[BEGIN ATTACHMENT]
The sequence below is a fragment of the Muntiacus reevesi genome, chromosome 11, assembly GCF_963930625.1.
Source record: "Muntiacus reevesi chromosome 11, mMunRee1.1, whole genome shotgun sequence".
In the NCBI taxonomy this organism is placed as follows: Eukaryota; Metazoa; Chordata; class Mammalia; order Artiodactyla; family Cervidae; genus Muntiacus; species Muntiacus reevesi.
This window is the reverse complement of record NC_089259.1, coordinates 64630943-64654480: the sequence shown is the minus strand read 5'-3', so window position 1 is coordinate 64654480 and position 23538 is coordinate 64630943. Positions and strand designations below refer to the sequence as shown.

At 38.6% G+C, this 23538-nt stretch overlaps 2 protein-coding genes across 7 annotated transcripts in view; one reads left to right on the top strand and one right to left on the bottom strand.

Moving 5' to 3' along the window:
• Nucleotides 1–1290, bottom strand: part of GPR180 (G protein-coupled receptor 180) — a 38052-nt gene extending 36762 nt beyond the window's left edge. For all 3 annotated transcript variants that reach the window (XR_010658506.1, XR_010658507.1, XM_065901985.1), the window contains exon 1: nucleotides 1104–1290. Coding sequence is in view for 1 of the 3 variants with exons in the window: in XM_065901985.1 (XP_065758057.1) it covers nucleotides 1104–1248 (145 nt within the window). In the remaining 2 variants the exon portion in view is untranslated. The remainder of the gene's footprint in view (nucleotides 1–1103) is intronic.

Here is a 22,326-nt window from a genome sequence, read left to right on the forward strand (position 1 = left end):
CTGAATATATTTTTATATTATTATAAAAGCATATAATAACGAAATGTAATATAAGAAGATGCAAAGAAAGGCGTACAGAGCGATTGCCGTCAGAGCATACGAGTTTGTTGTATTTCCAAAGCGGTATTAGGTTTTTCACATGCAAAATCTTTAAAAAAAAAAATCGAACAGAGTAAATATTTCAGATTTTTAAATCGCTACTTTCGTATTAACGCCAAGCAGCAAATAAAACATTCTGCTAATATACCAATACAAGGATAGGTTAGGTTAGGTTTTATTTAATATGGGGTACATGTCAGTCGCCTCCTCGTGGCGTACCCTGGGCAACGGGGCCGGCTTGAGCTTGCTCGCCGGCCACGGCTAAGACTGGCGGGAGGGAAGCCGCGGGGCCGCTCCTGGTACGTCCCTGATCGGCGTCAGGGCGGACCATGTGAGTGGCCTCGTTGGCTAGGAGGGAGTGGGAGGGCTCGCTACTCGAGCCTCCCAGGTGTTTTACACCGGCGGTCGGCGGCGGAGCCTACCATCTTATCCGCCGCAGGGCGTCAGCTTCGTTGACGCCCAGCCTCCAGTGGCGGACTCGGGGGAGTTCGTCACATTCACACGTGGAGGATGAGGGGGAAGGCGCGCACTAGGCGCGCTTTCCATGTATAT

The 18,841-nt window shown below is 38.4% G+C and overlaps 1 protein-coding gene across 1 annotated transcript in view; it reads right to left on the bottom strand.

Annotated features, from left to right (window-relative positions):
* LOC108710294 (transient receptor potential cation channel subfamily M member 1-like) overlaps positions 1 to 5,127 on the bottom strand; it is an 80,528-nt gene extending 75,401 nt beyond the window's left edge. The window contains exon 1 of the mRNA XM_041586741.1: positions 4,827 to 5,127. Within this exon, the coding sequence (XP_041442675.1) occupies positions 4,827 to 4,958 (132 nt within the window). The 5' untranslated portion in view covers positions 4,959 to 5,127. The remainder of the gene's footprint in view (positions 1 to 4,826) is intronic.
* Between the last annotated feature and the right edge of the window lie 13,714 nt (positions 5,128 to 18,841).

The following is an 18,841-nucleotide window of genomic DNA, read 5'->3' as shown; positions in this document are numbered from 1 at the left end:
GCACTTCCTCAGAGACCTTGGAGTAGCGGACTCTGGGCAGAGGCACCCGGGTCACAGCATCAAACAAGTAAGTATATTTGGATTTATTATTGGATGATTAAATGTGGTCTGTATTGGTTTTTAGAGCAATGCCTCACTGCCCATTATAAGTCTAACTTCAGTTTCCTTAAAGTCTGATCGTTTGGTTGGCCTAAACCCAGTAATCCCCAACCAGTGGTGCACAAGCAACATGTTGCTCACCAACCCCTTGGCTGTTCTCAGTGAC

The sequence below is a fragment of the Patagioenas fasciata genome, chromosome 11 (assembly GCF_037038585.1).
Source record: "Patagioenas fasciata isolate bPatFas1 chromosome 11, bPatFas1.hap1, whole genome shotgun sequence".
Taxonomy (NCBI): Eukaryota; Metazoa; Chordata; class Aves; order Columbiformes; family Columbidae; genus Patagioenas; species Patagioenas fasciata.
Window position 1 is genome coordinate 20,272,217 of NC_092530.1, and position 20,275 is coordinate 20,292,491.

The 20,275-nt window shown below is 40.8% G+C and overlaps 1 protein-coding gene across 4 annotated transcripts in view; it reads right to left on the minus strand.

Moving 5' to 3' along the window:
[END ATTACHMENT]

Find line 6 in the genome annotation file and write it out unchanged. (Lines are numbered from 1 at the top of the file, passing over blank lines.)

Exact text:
Moving 5' to 3' along the window: